Phase One is called 'Recreational Exercise', where an individual takes part in recreational exercise because they enjoy it, find it worthwhile, and/or want to improve their fitness level. There may be a social aspect too.
Phase Two is identified as 'At Risk Exercise'. This is a turning point, where a person’s drive to exercise changes from gratification to stress-relief: using exercise to escape from uncomfortable feelings.
Phase Three enters the territory of 'Problematic Exercise', where an individual is constantly striving to achieve greater goals, and exercise is the pivotal point of the day. They may begin to lose a sense of balance and control, experiencing some withdrawal symptoms if unable to exercise.
The final Phase Four is when exercise becomes the sole aim and purpose of a person’s life, and can be termed 'Exercise addiction'. The bad feelings associated with not exercising (withdrawal) must be avoided at all costs, which in turn affects an individual’s daily functioning and can affect both social and work life.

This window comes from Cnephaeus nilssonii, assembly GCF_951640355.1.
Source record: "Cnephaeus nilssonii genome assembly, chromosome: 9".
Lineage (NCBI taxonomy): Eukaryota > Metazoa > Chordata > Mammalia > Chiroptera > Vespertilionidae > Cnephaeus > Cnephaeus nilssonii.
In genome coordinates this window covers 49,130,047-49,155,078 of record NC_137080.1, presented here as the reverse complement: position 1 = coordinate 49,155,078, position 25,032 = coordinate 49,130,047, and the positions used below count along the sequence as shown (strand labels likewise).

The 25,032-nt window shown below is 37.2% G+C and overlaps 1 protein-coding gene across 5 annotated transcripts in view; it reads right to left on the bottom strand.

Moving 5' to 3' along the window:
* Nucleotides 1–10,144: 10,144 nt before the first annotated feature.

By acknowledging the differences associated with each phase we are able to understand the athlete’s motivations, behaviours and relationship with exercise within their chosen sport.
What does your relationship with exercise look like?
The subject of exercise addiction is complex and certainly beyond the scope of this article, but the points raised here might lead us to examine our own relationship and behaviour around exercise. It could help us to spot early warning signs. However, ‘denial’ is known to be a key aspect of any addiction, so if you are already in the grip of exercise addiction, you might find it hard to admit, and may need help to gain clarity and see the problem for what it is.
References and useful links: